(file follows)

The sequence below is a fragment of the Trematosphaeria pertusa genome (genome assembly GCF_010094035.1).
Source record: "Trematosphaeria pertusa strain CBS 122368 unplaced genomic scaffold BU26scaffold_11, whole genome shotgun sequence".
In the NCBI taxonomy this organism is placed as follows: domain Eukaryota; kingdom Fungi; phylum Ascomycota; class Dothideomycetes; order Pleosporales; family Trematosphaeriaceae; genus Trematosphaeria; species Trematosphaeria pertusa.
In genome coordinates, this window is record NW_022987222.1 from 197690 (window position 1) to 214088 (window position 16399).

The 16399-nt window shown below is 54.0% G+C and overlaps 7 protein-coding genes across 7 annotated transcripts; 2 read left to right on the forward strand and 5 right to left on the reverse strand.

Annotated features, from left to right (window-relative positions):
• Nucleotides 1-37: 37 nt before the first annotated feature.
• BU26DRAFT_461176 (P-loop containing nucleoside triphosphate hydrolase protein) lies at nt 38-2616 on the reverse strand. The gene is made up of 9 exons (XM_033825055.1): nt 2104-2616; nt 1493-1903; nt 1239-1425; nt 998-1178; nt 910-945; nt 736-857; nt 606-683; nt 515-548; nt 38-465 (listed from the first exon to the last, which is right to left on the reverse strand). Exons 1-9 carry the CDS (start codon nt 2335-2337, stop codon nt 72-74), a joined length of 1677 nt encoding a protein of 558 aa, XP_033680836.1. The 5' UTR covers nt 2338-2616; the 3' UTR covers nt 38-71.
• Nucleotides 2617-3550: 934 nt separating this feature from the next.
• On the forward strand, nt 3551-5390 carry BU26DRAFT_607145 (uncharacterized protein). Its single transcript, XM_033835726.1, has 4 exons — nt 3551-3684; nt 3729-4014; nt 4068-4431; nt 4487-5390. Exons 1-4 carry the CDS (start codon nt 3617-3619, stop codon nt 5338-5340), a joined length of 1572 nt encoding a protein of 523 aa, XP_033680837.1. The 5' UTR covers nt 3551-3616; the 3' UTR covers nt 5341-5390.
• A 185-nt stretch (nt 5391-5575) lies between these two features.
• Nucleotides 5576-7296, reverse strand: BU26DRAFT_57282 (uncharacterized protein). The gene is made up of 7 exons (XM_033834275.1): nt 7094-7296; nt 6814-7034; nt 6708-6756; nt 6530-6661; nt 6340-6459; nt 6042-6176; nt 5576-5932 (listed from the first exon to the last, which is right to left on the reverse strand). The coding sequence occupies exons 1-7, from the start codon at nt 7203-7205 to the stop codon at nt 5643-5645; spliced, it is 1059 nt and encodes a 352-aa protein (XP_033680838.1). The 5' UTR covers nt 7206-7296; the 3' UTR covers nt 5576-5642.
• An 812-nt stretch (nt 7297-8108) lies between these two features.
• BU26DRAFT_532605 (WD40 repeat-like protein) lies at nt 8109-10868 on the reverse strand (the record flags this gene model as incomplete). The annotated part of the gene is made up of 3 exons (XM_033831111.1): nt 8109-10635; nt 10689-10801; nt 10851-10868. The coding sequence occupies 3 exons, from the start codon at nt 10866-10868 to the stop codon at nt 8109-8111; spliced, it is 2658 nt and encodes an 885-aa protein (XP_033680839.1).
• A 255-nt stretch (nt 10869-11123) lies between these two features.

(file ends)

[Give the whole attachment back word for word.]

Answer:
The sequence below is a fragment of the Trematosphaeria pertusa genome (genome assembly GCF_010094035.1).
Source record: "Trematosphaeria pertusa strain CBS 122368 unplaced genomic scaffold BU26scaffold_11, whole genome shotgun sequence".
In the NCBI taxonomy this organism is placed as follows: domain Eukaryota; kingdom Fungi; phylum Ascomycota; class Dothideomycetes; order Pleosporales; family Trematosphaeriaceae; genus Trematosphaeria; species Trematosphaeria pertusa.
In genome coordinates, this window is record NW_022987222.1 from 197690 (window position 1) to 214088 (window position 16399).

The 16399-nt window shown below is 54.0% G+C and overlaps 7 protein-coding genes across 7 annotated transcripts; 2 read left to right on the forward strand and 5 right to left on the reverse strand.

Annotated features, from left to right (window-relative positions):
• Nucleotides 1-37: 37 nt before the first annotated feature.
• BU26DRAFT_461176 (P-loop containing nucleoside triphosphate hydrolase protein) lies at nt 38-2616 on the reverse strand. The gene is made up of 9 exons (XM_033825055.1): nt 2104-2616; nt 1493-1903; nt 1239-1425; nt 998-1178; nt 910-945; nt 736-857; nt 606-683; nt 515-548; nt 38-465 (listed from the first exon to the last, which is right to left on the reverse strand). Exons 1-9 carry the CDS (start codon nt 2335-2337, stop codon nt 72-74), a joined length of 1677 nt encoding a protein of 558 aa, XP_033680836.1. The 5' UTR covers nt 2338-2616; the 3' UTR covers nt 38-71.
• Nucleotides 2617-3550: 934 nt separating this feature from the next.
• On the forward strand, nt 3551-5390 carry BU26DRAFT_607145 (uncharacterized protein). Its single transcript, XM_033835726.1, has 4 exons — nt 3551-3684; nt 3729-4014; nt 4068-4431; nt 4487-5390. Exons 1-4 carry the CDS (start codon nt 3617-3619, stop codon nt 5338-5340), a joined length of 1572 nt encoding a protein of 523 aa, XP_033680837.1. The 5' UTR covers nt 3551-3616; the 3' UTR covers nt 5341-5390.
• A 185-nt stretch (nt 5391-5575) lies between these two features.
• Nucleotides 5576-7296, reverse strand: BU26DRAFT_57282 (uncharacterized protein). The gene is made up of 7 exons (XM_033834275.1): nt 7094-7296; nt 6814-7034; nt 6708-6756; nt 6530-6661; nt 6340-6459; nt 6042-6176; nt 5576-5932 (listed from the first exon to the last, which is right to left on the reverse strand). The coding sequence occupies exons 1-7, from the start codon at nt 7203-7205 to the stop codon at nt 5643-5645; spliced, it is 1059 nt and encodes a 352-aa protein (XP_033680838.1). The 5' UTR covers nt 7206-7296; the 3' UTR covers nt 5576-5642.
• An 812-nt stretch (nt 7297-8108) lies between these two features.
• BU26DRAFT_532605 (WD40 repeat-like protein) lies at nt 8109-10868 on the reverse strand (the record flags this gene model as incomplete). The annotated part of the gene is made up of 3 exons (XM_033831111.1): nt 8109-10635; nt 10689-10801; nt 10851-10868. The coding sequence occupies 3 exons, from the start codon at nt 10866-10868 to the stop codon at nt 8109-8111; spliced, it is 2658 nt and encodes an 885-aa protein (XP_033680839.1).
• A 255-nt stretch (nt 10869-11123) lies between these two features.